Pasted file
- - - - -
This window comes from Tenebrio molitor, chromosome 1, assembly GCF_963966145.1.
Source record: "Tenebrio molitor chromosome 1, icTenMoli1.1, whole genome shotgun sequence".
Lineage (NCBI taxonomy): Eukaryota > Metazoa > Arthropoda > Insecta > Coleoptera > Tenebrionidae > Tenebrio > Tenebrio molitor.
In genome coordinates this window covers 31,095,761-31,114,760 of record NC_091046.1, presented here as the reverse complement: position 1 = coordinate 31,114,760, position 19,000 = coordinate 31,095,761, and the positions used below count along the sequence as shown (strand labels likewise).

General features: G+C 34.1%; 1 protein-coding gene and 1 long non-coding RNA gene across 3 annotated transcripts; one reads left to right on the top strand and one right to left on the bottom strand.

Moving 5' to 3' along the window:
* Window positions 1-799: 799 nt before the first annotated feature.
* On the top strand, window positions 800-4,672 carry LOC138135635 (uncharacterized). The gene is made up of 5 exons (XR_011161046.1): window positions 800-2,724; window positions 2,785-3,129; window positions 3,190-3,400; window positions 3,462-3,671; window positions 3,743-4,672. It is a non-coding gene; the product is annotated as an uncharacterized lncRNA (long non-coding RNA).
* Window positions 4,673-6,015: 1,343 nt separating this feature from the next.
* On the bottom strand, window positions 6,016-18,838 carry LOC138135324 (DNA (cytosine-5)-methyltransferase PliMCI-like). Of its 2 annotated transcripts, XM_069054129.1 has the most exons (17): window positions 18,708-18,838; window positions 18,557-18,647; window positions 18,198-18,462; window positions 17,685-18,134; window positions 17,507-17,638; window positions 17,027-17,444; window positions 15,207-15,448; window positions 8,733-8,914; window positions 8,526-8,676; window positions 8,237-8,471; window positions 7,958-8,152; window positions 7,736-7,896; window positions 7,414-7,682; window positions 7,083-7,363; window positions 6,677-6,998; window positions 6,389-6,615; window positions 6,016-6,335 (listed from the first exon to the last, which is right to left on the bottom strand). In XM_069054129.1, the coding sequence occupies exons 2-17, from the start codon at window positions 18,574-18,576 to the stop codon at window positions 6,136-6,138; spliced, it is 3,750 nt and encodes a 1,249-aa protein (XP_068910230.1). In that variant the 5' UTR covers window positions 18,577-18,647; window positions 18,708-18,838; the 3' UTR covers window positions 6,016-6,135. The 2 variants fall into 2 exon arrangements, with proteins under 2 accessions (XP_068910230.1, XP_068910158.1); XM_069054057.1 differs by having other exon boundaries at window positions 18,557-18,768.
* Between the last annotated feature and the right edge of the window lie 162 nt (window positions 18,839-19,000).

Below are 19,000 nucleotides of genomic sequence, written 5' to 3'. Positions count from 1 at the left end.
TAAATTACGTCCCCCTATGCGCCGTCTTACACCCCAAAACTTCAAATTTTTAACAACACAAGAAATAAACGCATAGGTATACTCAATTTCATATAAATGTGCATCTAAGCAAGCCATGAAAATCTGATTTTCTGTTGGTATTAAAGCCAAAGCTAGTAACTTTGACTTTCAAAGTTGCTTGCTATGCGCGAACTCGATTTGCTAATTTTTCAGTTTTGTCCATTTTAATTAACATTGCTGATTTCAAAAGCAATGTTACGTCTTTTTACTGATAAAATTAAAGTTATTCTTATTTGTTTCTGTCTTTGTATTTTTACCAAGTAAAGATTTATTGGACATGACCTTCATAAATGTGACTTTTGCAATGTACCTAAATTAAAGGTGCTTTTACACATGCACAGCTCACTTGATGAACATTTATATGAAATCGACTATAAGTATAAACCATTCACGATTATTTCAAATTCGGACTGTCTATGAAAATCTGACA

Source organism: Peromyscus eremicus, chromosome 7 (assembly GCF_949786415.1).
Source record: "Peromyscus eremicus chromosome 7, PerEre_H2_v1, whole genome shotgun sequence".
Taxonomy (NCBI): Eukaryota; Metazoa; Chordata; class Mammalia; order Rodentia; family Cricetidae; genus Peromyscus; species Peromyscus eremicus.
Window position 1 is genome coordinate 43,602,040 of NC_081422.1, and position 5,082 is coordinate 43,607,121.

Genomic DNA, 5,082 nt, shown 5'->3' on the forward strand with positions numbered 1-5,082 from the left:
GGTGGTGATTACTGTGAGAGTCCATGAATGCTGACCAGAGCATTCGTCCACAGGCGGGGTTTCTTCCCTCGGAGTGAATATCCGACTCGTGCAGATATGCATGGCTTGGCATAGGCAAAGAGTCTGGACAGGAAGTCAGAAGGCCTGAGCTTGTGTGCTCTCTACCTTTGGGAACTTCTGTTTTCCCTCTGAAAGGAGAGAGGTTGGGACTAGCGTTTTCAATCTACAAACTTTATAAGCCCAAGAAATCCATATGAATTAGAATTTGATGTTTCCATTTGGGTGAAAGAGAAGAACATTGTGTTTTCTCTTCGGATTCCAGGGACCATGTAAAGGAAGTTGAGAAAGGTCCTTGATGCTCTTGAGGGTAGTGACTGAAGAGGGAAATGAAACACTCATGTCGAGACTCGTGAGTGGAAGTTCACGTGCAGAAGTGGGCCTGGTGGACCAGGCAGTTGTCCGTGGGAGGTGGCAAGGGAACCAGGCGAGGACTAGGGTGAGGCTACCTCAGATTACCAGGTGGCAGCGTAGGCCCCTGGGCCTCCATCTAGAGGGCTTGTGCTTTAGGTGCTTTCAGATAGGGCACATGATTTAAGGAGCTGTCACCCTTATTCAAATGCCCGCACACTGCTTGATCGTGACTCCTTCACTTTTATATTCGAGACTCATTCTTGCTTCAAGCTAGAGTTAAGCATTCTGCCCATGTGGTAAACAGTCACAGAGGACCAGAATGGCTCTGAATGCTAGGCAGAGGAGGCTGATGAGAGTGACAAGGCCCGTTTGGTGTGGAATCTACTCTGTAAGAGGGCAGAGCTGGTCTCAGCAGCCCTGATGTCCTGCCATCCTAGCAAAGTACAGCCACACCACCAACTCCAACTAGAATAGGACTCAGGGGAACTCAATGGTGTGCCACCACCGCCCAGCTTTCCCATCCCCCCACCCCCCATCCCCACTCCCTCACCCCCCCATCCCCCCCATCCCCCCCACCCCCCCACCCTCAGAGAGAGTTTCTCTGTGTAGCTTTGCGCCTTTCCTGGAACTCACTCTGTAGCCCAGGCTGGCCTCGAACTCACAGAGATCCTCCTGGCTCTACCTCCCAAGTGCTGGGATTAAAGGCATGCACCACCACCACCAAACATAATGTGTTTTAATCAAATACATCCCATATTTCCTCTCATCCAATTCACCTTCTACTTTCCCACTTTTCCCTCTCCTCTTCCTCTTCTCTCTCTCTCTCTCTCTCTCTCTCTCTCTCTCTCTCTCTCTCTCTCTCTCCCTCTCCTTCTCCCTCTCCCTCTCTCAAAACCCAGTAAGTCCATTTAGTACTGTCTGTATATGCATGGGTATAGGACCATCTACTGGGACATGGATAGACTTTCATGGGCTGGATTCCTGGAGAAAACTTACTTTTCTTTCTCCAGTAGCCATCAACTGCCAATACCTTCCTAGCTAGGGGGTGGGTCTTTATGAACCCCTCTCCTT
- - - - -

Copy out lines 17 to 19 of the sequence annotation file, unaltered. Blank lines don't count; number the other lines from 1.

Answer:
Window position 1 is genome coordinate 43,602,040 of NC_081422.1, and position 5,082 is coordinate 43,607,121.

Genomic DNA, 5,082 nt, shown 5'->3' on the forward strand with positions numbered 1-5,082 from the left:
GGTGGTGATTACTGTGAGAGTCCATGAATGCTGACCAGAGCATTCGTCCACAGGCGGGGTTTCTTCCCTCGGAGTGAATATCCGACTCGTGCAGATATGCATGGCTTGGCATAGGCAAAGAGTCTGGACAGGAAGTCAGAAGGCCTGAGCTTGTGTGCTCTCTACCTTTGGGAACTTCTGTTTTCCCTCTGAAAGGAGAGAGGTTGGGACTAGCGTTTTCAATCTACAAACTTTATAAGCCCAAGAAATCCATATGAATTAGAATTTGATGTTTCCATTTGGGTGAAAGAGAAGAACATTGTGTTTTCTCTTCGGATTCCAGGGACCATGTAAAGGAAGTTGAGAAAGGTCCTTGATGCTCTTGAGGGTAGTGACTGAAGAGGGAAATGAAACACTCATGTCGAGACTCGTGAGTGGAAGTTCACGTGCAGAAGTGGGCCTGGTGGACCAGGCAGTTGTCCGTGGGAGGTGGCAAGGGAACCAGGCGAGGACTAGGGTGAGGCTACCTCAGATTACCAGGTGGCAGCGTAGGCCCCTGGGCCTCCATCTAGAGGGCTTGTGCTTTAGGTGCTTTCAGATAGGGCACATGATTTAAGGAGCTGTCACCCTTATTCAAATGCCCGCACACTGCTTGATCGTGACTCCTTCACTTTTATATTCGAGACTCATTCTTGCTTCAAGCTAGAGTTAAGCATTCTGCCCATGTGGTAAACAGTCACAGAGGACCAGAATGGCTCTGAATGCTAGGCAGAGGAGGCTGATGAGAGTGACAAGGCCCGTTTGGTGTGGAATCTACTCTGTAAGAGGGCAGAGCTGGTCTCAGCAGCCCTGATGTCCTGCCATCCTAGCAAAGTACAGCCACACCACCAACTCCAACTAGAATAGGACTCAGGGGAACTCAATGGTGTGCCACCACCGCCCAGCTTTCCCATCCCCCCACCCCCCATCCCCACTCCCTCACCCCCCCATCCCCCCCATCCCCCCCACCCCCCCACCCTCAGAGAGAGTTTCTCTGTGTAGCTTTGCGCCTTTCCTGGAACTCACTCTGTAGCCCAGGCTGGCCTCGAACTCACAGAGATCCTCCTGGCTCTACCTCCCAAGTGCTGGGATTAAAGGCATGCACCACCACCACCAAACATAATGTGTTTTAATCAAATACATCCCATATTTCCTCTCATCCAATTCACCTTCTACTTTCCCACTTTTCCCTCTCCTCTTCCTCTTCTCTCTCTCTCTCTCTCTCTCTCTCTCTCTCTCTCTCTCTCTCTCTCTCTCCCTCTCCTTCTCCCTCTCCCTCTCTCAAAACCCAGTAAGTCCATTTAGTACTGTCTGTATATGCATGGGTATAGGACCATCTACTGGGACATGGATAGACTTTCATGGGCTGGATTCCTGGAGAAAACTTACTTTTCTTTCTCCAGTAGCCATCAACTGCCAATACCTTCCTAGCTAGGGGGTGGGTCTTTATGAACCCCTCTCCTT